Recently, the Georgia Supreme court upheld a ruling that places non-sex offenders on the sex offender registry. The ruling comes from a case where an 18-year-old man was convicted of briefly detaining a 17-year-old girl during a drug deal gone wrong. The man did not assault the girl (only one year his minor) sexually, did not molest little children, and (I’m guessing) has no pedophiliac tendencies.
But even though there is no evidence at all that this man convicted any type of sexual crime, the 2007 Adam Walsh Act provides that anyone convicted of unlawfully imprisoning a minor should be placed on the sex offender registry for life.
John Gardner is accused of killing Celsea King and suspected of killing Amber Dubois
John Gardner has been accused of the death of 17-year-old Chelsea King and suspected in the slaying of 14-year-old Amber Dubois, who disappeared early last year and whose body was recently recovered. What makes this case even more disturbing is that Gardner was a convicted sex offender who had already served a prison sentence for child molestation and imprisonment.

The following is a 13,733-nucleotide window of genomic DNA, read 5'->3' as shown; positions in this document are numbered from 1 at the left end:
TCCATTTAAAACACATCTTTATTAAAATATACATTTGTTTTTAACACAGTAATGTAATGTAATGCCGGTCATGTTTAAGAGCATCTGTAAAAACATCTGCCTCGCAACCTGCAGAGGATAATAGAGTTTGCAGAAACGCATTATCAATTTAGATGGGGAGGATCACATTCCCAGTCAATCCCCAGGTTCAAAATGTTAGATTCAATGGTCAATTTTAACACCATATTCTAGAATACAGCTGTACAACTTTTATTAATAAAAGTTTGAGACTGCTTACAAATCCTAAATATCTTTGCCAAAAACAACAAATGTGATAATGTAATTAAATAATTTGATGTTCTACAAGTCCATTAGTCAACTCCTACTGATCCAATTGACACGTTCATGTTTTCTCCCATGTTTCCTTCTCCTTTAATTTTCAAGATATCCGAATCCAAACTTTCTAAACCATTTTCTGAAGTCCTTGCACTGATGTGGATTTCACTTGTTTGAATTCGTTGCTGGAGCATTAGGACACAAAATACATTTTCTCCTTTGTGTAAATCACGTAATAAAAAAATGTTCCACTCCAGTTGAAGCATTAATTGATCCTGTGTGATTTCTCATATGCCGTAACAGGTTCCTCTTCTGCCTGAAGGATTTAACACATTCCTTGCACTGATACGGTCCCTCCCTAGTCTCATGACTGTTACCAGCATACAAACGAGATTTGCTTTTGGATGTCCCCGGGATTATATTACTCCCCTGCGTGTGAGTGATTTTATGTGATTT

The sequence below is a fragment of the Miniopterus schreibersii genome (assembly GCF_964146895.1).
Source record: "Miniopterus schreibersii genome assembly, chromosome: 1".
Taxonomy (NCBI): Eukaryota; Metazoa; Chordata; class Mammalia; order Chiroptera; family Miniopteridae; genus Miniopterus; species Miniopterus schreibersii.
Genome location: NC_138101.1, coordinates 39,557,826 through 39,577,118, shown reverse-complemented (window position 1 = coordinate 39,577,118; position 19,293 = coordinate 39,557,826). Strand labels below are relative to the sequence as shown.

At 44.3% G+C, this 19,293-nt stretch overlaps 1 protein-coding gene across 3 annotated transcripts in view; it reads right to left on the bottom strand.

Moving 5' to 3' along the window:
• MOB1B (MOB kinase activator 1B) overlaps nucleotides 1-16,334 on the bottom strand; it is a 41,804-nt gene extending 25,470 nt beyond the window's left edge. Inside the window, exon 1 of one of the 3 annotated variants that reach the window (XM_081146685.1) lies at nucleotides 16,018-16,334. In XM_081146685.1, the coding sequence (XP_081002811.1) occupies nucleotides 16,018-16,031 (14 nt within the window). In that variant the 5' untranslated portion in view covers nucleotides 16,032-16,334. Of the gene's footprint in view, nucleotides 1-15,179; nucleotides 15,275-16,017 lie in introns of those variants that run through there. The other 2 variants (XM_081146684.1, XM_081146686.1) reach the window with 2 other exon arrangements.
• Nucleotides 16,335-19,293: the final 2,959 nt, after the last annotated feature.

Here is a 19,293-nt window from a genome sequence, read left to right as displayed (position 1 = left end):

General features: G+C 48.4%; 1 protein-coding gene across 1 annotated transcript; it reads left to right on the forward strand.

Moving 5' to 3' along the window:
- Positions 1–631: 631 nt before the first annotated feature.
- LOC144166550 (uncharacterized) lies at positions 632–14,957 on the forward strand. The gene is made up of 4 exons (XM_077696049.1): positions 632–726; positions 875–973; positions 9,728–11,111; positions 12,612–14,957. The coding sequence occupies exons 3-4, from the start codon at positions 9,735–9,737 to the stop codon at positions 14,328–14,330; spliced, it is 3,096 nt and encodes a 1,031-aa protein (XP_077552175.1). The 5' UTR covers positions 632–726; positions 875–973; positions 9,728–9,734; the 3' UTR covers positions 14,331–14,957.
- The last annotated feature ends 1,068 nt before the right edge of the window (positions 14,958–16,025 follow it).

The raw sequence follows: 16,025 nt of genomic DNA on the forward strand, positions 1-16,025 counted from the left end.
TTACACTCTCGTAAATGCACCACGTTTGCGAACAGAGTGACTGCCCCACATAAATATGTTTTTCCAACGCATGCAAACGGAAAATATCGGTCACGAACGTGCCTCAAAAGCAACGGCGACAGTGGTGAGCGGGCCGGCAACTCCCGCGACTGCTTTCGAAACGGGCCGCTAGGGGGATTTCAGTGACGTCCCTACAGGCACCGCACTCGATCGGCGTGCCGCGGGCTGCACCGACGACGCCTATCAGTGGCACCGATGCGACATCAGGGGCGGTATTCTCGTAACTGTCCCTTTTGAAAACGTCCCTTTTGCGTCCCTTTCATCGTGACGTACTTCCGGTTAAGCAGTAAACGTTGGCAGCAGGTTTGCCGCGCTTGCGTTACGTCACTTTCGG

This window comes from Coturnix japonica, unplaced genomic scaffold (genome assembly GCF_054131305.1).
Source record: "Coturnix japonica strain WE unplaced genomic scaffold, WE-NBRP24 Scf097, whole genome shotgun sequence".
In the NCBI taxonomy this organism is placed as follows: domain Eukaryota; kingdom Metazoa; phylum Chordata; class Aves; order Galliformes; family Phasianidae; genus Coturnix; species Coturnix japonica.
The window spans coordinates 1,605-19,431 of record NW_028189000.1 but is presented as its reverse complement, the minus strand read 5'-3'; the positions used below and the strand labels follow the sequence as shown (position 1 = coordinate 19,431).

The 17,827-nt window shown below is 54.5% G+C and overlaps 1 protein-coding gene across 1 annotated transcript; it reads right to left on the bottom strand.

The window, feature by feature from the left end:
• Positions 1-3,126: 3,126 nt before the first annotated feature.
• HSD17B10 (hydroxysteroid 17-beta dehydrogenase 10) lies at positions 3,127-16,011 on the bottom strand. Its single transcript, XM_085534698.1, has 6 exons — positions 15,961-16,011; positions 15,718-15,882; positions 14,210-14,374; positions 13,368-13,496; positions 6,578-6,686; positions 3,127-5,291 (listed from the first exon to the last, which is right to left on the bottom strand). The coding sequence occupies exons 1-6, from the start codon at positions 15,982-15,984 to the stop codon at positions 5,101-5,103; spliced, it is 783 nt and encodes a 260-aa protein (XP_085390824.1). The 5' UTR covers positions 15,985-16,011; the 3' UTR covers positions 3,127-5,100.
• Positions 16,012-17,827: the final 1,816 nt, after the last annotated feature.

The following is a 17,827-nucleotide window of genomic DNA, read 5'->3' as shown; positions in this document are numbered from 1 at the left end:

Yet again, we find ourselves faced with the gruesome killing of a young girl at the hands of a registered sex offender. 17-year-old Chelsea King, was recently raped and murdered at a San Diego park, and John Albert Gardner has been charged with the crime. Gardner has already been charged with the attempted rape of another young woman in the same park and was originally convicted of molesting a 13-year-old girl, ten years ago—the crime that put him is jail for almost 6 years and landed him on the sex offender registry.
It is at these times, after unspeakable events occur, that parents, community leaders, and politicians, cry out, demanding “more,” “tougher,” “stricter,” and “harder” laws concerning sex offenders. Politicians expand the definition of sex offender to include sexting teens and “Romeo and Juliet” romances and they pass laws to further isolate sex offenders and retard their recovery.
A Thin Line is an MTV campaign aimed at arming teens and parents with information on the “thin line” between public and private in our digital world. The offer resources for understanding the dangers of making too much of your information private, as well as what to do with texting stalkers and digital harassment.
Their most recent and most highly-impactful tool is a documentary (done in an MTV-like style) that follows a couple of cases of teen sexting and how the teens involved experienced horrible repercussions for their actions—from extreme harassment and embarrassment to being registered as a sex offender.
I’ve posted the entire documentary below (in 4 parts, about 45 mins total). Take a look at the videos or watch them with your teen. They could prove a good starting place for an open discussion about what is and is not appropriate in cyberspace.